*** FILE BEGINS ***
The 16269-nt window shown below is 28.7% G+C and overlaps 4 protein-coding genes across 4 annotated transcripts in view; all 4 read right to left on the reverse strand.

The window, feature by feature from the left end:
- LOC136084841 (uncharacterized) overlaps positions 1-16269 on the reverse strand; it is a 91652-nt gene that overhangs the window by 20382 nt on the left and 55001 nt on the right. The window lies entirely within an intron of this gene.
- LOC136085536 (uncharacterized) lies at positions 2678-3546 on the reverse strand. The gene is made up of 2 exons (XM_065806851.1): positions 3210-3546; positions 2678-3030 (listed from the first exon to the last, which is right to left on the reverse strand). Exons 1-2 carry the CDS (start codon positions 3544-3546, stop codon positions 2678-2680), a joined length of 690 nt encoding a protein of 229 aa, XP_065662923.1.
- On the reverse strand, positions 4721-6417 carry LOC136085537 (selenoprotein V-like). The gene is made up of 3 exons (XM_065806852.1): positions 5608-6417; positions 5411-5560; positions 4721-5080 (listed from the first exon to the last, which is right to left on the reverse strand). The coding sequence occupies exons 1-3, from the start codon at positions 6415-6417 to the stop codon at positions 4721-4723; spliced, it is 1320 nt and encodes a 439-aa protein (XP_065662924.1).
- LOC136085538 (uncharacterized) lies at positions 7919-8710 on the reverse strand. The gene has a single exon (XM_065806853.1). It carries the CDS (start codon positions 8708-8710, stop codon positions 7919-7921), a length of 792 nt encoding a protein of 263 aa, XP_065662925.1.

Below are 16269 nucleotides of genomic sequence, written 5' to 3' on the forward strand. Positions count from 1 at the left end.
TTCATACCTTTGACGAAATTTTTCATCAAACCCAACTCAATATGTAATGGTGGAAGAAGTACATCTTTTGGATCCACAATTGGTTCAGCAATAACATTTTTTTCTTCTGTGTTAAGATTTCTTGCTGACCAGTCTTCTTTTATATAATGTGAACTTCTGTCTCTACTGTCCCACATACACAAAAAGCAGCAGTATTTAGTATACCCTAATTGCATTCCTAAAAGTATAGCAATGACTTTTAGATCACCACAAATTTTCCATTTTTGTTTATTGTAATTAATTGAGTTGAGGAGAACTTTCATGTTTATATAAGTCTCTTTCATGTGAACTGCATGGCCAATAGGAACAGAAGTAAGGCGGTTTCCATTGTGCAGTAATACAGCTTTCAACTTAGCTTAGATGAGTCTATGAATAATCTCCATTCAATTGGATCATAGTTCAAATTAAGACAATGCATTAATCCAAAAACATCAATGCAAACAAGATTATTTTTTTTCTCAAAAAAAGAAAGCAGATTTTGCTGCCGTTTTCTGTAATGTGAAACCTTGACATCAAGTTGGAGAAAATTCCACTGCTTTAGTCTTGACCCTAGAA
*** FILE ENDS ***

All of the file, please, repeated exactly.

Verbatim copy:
The 16269-nt window shown below is 28.7% G+C and overlaps 4 protein-coding genes across 4 annotated transcripts in view; all 4 read right to left on the reverse strand.

The window, feature by feature from the left end:
- LOC136084841 (uncharacterized) overlaps positions 1-16269 on the reverse strand; it is a 91652-nt gene that overhangs the window by 20382 nt on the left and 55001 nt on the right. The window lies entirely within an intron of this gene.
- LOC136085536 (uncharacterized) lies at positions 2678-3546 on the reverse strand. The gene is made up of 2 exons (XM_065806851.1): positions 3210-3546; positions 2678-3030 (listed from the first exon to the last, which is right to left on the reverse strand). Exons 1-2 carry the CDS (start codon positions 3544-3546, stop codon positions 2678-2680), a joined length of 690 nt encoding a protein of 229 aa, XP_065662923.1.
- On the reverse strand, positions 4721-6417 carry LOC136085537 (selenoprotein V-like). The gene is made up of 3 exons (XM_065806852.1): positions 5608-6417; positions 5411-5560; positions 4721-5080 (listed from the first exon to the last, which is right to left on the reverse strand). The coding sequence occupies exons 1-3, from the start codon at positions 6415-6417 to the stop codon at positions 4721-4723; spliced, it is 1320 nt and encodes a 439-aa protein (XP_065662924.1).
- LOC136085538 (uncharacterized) lies at positions 7919-8710 on the reverse strand. The gene has a single exon (XM_065806853.1). It carries the CDS (start codon positions 8708-8710, stop codon positions 7919-7921), a length of 792 nt encoding a protein of 263 aa, XP_065662925.1.

Below are 16269 nucleotides of genomic sequence, written 5' to 3' on the forward strand. Positions count from 1 at the left end.
TTCATACCTTTGACGAAATTTTTCATCAAACCCAACTCAATATGTAATGGTGGAAGAAGTACATCTTTTGGATCCACAATTGGTTCAGCAATAACATTTTTTTCTTCTGTGTTAAGATTTCTTGCTGACCAGTCTTCTTTTATATAATGTGAACTTCTGTCTCTACTGTCCCACATACACAAAAAGCAGCAGTATTTAGTATACCCTAATTGCATTCCTAAAAGTATAGCAATGACTTTTAGATCACCACAAATTTTCCATTTTTGTTTATTGTAATTAATTGAGTTGAGGAGAACTTTCATGTTTATATAAGTCTCTTTCATGTGAACTGCATGGCCAATAGGAACAGAAGTAAGGCGGTTTCCATTGTGCAGTAATACAGCTTTCAACTTAGCTTAGATGAGTCTATGAATAATCTCCATTCAATTGGATCATAGTTCAAATTAAGACAATGCATTAATCCAAAAACATCAATGCAAACAAGATTATTTTTTTTCTCAAAAAAAGAAAGCAGATTTTGCTGCCGTTTTCTGTAATGTGAAACCTTGACATCAAGTTGGAGAAAATTCCACTGCTTTAGTCTTGACCCTAGAA